This is best illustrated by the market failure of externalities. Once again, consider the Shady Valley market for caramel nougat clusters. Suppose, for example, that the production of caramel nougat clusters results in the emission of pollution into the air. This pollution causes acute respiratory problems for thousands of Shady Valley residents, which imposes an external cost on others, on people who have no involvement in the caramel nougat cluster market.

This external cost means that the market supply price does not reflect the complete opportunity cost of production. As such, equality between demand price and supply price is not efficient. The value of foregone production is greater than the value of the caramel nougat clusters produced.

The Priority and Politics of Efficiency

The microeconomic goal of efficiency is, for the most part, universally acknowledged as a beneficial pursuit. There is, however, some degree of debate about the importance of pursuing efficiency over other economic goals.

Economists, generally place efficiency at the top of the list of goals. Equity, full employment, stability, and economic growth are certainly worth pursuing, but an efficient allocation of resources means that the economy is doing the best possible job of addressing the scarcity problem.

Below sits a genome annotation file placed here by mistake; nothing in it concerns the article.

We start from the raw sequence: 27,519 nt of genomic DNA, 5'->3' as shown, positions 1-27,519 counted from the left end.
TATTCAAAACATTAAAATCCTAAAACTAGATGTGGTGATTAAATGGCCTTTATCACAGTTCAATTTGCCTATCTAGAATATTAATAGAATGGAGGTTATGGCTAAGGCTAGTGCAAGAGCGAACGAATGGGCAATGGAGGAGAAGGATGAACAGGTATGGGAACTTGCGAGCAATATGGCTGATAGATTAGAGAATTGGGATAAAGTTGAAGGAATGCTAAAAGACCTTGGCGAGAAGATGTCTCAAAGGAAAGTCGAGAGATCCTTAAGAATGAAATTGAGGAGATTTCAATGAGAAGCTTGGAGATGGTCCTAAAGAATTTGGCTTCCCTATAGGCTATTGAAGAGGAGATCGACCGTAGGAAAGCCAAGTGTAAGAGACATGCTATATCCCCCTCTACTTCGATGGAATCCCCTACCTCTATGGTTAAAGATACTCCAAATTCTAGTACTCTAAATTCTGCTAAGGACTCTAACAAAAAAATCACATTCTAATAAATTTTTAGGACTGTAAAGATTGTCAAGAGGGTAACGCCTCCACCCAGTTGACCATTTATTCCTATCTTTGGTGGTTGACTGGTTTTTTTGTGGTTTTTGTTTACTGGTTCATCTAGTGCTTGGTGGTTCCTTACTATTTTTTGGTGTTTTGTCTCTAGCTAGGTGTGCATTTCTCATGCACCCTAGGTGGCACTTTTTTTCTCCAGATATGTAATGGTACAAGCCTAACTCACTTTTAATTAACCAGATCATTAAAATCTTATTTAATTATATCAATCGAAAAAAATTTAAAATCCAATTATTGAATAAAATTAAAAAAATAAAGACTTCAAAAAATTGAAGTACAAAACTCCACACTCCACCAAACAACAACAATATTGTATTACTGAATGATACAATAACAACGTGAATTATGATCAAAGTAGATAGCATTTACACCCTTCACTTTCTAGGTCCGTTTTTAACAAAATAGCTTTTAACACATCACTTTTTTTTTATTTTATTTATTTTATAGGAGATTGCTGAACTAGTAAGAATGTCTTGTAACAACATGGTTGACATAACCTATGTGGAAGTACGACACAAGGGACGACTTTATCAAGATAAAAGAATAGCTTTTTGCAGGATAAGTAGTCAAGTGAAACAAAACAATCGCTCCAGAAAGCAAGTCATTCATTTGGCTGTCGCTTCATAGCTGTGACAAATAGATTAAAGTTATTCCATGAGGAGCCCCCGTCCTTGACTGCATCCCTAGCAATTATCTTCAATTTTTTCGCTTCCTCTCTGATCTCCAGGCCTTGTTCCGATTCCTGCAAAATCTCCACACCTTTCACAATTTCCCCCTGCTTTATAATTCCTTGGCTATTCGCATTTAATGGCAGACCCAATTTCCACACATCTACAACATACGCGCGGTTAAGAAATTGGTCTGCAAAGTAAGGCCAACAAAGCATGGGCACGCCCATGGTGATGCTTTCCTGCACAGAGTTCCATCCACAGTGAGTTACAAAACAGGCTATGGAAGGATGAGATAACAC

Many other people who do not spend their lives concerned with the study of scarcity, as well as a few economists who do, question the priority position typically given to efficiency. For example, getting the most possible satisfaction from available resources is good, but not so good if resources, income, and wealth are unequally distributed and only a handful of people benefit from the efficiency.

<= EFFECTIVE DEMANDEFFICIENT =>


Recommended Citation:

EFFICIENCY, AmosWEB Encyclonomic WEB*pedia, http://www.AmosWEB.com, AmosWEB LLC, 2000-2017. [Accessed: October 22, 2017].


Check Out These Related Terms...

     | economic goals | microeconomic goals | equity | macroeconomic goals | full employment | stability | economic growth |


Or For A Little Background...

     | scarcity | three questions of allocation | satisfaction | opportunity cost | microeconomics | contributive standard | economic thinking | conservative |


And For Further Study...

     | seven economic rules | economic system | consumer sovereignty | political views | ownership and control | incentive | government functions | technical efficiency | economic efficiency | fourth rule of competition | resource allocation | market efficiency | minimum efficient scale | competitive market | opportunity cost |